Thursday, December 10, 2015
Well, there was also this llama with white balloons - as conceptualized & photographed by Gray Malin... but let's not steer too off topic.
Our Lamb-of-God was made for a dear friend, an Episcopal Deaconess, with whom the design holds special meaning. As you may notice, it has an Episcopal flag in tow - which technically is a version of the familiar white flag with a red cross often depicted - yet with particular significance to the person who is meant to wear it in the good service of proclaiming the Gospel - Mother Liza.
The Lamb stands atop a heavenly-blue book, from which hang gold braids with seven red seals. (There will be another post about this matter soon which will surely be of interest,)
But speaking of Rams and Lambs... it may do us good to point out another depiction - where both elements collide: the emblem of the city of Visby in Gotaland:
Over 800 years ago this was chosen as the symbol of the city. But why a ram instead of a lamb? This is best explained by the fact that the capital of Gotaland was best known for its wool trade - and wool is sheared from the ram, not the short haired baby lambs. Also, in Gutnish and Gothic (their original language) the same word is used for both a lamb and a ram. Nonetheless, for the people of Visby, it is an everlasting symbol of their own Christianity, and it reminds them of the roots of their capital.
Such customization of a "generic" emblem - "agnus dei" used as a noun or heraldic composite - serves to distinguish a particular entity or person's shield or achievement from that of others. Indeed many have an "agnus dei" in or for their signet - yet if it has the horns of a ram, we know it must be be about Visby! Equally, if it carries the cross of Toulouse (the one with twelve balls, 3 on each arm) it must be the ancient capital of the Gothic Kingdom that is referenced:
And that's a post with quadrupeds for you! As promised.
Wednesday, December 9, 2015
So the Pelican isn't just a bird - and what better way to make a child or adult understand the sacrificial nature of Christianity, than with a conversation begun about the bird on your vestment?
Lots of people think we use pearls on some of our embroideries for the "Liberace" effect... but pearls have, since ancient times, been associated with Wisdom - and our omniscient God IS wisdom itself. Hence, whenever someone is atracted to ask about the pearls on our vestments, it's a perfect chance to speak about THE LOGOS - His HAGIA SOPHIA - or in other words, Our God, in whose service, and for whose Glory and Honour, these vestments are made.
We also thought to be adventurous, and try out an idea. How about making it as though it was issuing forth - flying out of the dalmatic's chest as The Word of The Gospel pours out during the readings of the Mass by the deaconal minister?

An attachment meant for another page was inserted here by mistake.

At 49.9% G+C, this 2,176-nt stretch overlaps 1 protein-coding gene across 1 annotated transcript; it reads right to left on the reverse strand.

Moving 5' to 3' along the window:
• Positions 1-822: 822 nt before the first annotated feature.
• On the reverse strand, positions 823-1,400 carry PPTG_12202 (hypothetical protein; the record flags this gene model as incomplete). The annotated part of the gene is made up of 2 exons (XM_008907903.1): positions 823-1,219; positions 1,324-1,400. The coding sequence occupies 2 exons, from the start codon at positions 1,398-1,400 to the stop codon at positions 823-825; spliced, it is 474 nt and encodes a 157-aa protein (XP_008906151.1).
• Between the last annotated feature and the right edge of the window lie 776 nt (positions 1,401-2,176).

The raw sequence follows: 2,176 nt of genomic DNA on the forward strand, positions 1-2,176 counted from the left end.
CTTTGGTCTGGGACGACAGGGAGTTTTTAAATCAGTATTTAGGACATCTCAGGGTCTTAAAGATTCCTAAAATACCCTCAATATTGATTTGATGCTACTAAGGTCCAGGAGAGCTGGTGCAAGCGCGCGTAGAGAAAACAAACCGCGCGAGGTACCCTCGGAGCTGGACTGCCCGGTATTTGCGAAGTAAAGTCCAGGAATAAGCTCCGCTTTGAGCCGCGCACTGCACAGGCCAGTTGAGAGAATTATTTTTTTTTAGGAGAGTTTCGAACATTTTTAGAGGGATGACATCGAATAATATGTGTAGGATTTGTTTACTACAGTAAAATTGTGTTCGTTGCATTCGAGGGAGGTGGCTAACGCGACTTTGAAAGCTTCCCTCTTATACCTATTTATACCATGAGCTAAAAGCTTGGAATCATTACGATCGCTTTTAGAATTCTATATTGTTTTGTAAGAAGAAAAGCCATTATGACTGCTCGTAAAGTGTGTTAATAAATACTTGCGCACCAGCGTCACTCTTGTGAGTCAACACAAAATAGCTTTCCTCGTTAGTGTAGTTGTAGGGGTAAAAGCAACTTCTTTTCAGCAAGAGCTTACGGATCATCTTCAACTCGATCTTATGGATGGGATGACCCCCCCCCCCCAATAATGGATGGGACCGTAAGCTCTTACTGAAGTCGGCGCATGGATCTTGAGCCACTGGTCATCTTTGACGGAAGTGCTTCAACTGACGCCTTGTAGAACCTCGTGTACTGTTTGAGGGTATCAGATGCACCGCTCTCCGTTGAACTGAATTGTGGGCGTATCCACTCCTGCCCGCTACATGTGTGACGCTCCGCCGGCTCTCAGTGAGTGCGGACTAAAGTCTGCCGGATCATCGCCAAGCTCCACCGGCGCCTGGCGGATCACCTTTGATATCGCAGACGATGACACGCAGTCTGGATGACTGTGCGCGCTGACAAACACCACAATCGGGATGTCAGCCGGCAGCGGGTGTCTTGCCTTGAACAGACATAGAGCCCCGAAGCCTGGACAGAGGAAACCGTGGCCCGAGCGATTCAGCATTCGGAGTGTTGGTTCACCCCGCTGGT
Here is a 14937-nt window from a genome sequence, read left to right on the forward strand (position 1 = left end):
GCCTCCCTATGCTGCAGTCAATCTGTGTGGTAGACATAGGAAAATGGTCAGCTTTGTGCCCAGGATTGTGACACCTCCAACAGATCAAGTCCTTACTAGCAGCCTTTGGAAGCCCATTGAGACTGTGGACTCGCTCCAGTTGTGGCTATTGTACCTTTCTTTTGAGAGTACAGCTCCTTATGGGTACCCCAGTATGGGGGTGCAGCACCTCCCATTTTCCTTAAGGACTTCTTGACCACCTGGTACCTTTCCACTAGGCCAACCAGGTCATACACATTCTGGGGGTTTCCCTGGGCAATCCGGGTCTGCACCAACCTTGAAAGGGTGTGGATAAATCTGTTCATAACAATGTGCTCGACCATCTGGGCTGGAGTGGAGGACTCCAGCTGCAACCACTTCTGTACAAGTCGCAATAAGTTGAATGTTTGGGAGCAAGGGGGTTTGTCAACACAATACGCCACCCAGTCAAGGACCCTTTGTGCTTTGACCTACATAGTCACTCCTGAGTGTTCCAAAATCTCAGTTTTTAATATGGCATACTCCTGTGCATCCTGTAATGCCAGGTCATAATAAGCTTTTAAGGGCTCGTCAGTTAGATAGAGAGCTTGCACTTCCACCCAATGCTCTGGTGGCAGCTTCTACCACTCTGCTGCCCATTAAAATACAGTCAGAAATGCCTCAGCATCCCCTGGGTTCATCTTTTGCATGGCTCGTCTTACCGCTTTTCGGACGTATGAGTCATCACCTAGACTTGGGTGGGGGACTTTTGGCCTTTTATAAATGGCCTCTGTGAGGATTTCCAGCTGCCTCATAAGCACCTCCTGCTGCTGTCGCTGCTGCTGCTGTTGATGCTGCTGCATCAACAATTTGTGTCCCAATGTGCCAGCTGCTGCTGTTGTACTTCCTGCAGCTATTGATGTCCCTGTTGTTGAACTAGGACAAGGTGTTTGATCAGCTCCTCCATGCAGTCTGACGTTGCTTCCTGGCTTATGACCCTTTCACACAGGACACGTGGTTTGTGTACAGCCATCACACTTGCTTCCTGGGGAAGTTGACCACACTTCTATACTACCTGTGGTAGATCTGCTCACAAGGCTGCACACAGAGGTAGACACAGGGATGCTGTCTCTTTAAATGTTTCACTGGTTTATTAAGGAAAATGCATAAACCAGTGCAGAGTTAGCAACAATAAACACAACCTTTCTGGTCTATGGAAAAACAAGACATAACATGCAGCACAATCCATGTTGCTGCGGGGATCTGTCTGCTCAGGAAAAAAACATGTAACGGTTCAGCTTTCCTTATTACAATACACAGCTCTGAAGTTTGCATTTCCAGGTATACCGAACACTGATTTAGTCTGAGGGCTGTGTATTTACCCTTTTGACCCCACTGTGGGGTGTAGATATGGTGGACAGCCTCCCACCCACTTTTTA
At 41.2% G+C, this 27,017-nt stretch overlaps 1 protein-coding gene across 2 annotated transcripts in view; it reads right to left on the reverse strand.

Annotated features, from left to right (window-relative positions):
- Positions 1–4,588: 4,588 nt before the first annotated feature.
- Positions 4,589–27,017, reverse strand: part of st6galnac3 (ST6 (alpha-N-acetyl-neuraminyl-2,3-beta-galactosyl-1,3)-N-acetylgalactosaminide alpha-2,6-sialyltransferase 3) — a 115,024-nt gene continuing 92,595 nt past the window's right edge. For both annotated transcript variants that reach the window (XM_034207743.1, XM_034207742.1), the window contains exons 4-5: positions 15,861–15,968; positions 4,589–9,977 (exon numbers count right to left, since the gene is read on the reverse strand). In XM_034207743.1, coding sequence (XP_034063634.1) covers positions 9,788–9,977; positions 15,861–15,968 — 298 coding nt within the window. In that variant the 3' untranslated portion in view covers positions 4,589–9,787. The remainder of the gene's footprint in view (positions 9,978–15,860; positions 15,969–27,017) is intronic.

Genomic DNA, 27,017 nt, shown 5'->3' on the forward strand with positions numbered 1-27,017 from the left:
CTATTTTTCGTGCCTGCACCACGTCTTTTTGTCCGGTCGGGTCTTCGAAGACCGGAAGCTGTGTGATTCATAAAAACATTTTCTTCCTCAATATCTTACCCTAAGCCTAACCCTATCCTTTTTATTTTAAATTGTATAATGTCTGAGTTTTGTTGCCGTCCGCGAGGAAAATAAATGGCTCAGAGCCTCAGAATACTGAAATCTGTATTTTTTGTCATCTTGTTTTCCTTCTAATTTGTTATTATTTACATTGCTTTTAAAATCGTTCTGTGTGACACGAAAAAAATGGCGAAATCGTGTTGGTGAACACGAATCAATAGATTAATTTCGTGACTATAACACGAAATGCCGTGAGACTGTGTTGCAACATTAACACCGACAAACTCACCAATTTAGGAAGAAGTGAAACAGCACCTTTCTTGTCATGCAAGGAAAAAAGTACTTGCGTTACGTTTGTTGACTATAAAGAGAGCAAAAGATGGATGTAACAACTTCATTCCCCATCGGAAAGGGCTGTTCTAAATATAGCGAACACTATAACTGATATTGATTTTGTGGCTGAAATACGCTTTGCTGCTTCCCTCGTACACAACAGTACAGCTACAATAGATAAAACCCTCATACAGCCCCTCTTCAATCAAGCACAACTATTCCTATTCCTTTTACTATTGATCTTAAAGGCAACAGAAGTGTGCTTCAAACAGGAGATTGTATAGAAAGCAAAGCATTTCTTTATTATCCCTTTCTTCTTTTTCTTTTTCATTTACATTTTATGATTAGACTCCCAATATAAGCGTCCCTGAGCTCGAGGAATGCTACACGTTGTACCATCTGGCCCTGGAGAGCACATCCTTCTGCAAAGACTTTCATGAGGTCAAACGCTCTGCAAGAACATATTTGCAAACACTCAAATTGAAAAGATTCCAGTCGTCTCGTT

So we gave it a go. It is called stump-work embroidery - and it refers to the stuffed, three-dimensional pieces of needlework which only a handful of artists and artisans still produce today.
The most famous piece, perhaps, still being the Lord Chancellor's Purse used for the State Opening Of Parliament in the United Kingdom.
So that is how our Dove got its wings. May the Holy Spirit pour forth through it, and fill with blessings those who hear the Gospels.
We always get asked what our name means... and better yet, how do you pronounce it?
Pronunciation is up to you - everyone has a different accent; some people speak many languages and other just one - so to each their own. You can always call it KC for short! We do.
Ideally though, it would be klah-veh-chen-tehs-ka... or some such phonetic sound.
But now, down to what it means:
CENTESCA, the second element of the name refers to "the centuries" of time. In Italian, particularly, one speaks of something "centesco" if its date falls between the year 1 and 100AD (meaning, "the first century"). Depending on the context, it will also mean between the year "1,000 and 1,100" for more often than not, the thousand-bit of the equation is dropped in common lingo - again, once one has the context of the era. Accordingly, duo-centesco refers to the 1200s, tre-centesco to the 1,300s and so forth when discussing art, or the church, in Italian.
So the designation came after synthesizing, after much research, the diverse styles of vestments during that second millennium of church History when things really took shape: there were schisms, divisions, protestants, and all sorts of interesting bits best left for another moment. Below, you can see our take on the modes of the 1100s thru the 1900s.We hope this all makes some sense.
Also, may it reminds us of the common root that unites us with our past, present and well into the future. God Bless! And remember to visit our website @ klavecentesca.com to see some of our work. And the differences between the centuries-old designs presented above.
We do enjoy blogging! About our experiences, the things we make, the people we meet and the things we learn along the way. It is a good way to share and hopefully benefit others in ways beyond our own art and artifice. Because, though obviously we make vestments, paraments and some pretty nice embroideries to boot, it's about who and for what they are made that matters. Gloria et honor Patri et Filio et Spiritui sancto in saecula saeculorum. . +